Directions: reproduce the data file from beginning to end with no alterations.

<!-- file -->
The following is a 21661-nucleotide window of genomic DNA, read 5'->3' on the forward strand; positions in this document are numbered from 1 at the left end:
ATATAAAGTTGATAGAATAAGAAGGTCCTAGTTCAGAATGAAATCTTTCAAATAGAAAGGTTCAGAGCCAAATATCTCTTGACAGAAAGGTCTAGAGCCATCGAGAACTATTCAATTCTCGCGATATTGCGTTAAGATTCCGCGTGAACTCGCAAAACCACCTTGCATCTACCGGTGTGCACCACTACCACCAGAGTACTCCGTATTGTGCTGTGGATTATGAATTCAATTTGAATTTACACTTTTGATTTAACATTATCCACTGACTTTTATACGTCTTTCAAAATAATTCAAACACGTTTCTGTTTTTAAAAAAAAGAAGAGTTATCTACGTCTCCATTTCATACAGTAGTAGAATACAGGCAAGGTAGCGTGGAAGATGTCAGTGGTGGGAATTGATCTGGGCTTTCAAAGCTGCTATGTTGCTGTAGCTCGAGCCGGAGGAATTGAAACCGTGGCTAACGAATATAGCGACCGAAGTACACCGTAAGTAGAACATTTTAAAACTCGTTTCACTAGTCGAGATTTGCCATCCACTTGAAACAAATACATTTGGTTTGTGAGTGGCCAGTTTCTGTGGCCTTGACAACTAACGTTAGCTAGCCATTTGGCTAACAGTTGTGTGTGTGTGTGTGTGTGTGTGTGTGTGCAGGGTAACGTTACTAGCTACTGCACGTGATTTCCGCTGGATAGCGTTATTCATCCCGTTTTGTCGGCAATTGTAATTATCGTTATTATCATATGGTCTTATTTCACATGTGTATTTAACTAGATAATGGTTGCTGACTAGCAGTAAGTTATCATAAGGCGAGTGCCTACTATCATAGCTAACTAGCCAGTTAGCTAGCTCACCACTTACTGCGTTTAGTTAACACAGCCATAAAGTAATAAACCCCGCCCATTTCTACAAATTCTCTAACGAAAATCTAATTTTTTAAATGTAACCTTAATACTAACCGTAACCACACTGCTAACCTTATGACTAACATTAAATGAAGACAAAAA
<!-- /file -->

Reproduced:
The following is a 21661-nucleotide window of genomic DNA, read 5'->3' on the forward strand; positions in this document are numbered from 1 at the left end:
ATATAAAGTTGATAGAATAAGAAGGTCCTAGTTCAGAATGAAATCTTTCAAATAGAAAGGTTCAGAGCCAAATATCTCTTGACAGAAAGGTCTAGAGCCATCGAGAACTATTCAATTCTCGCGATATTGCGTTAAGATTCCGCGTGAACTCGCAAAACCACCTTGCATCTACCGGTGTGCACCACTACCACCAGAGTACTCCGTATTGTGCTGTGGATTATGAATTCAATTTGAATTTACACTTTTGATTTAACATTATCCACTGACTTTTATACGTCTTTCAAAATAATTCAAACACGTTTCTGTTTTTAAAAAAAAGAAGAGTTATCTACGTCTCCATTTCATACAGTAGTAGAATACAGGCAAGGTAGCGTGGAAGATGTCAGTGGTGGGAATTGATCTGGGCTTTCAAAGCTGCTATGTTGCTGTAGCTCGAGCCGGAGGAATTGAAACCGTGGCTAACGAATATAGCGACCGAAGTACACCGTAAGTAGAACATTTTAAAACTCGTTTCACTAGTCGAGATTTGCCATCCACTTGAAACAAATACATTTGGTTTGTGAGTGGCCAGTTTCTGTGGCCTTGACAACTAACGTTAGCTAGCCATTTGGCTAACAGTTGTGTGTGTGTGTGTGTGTGTGTGTGTGTGCAGGGTAACGTTACTAGCTACTGCACGTGATTTCCGCTGGATAGCGTTATTCATCCCGTTTTGTCGGCAATTGTAATTATCGTTATTATCATATGGTCTTATTTCACATGTGTATTTAACTAGATAATGGTTGCTGACTAGCAGTAAGTTATCATAAGGCGAGTGCCTACTATCATAGCTAACTAGCCAGTTAGCTAGCTCACCACTTACTGCGTTTAGTTAACACAGCCATAAAGTAATAAACCCCGCCCATTTCTACAAATTCTCTAACGAAAATCTAATTTTTTAAATGTAACCTTAATACTAACCGTAACCACACTGCTAACCTTATGACTAACATTAAATGAAGACAAAAA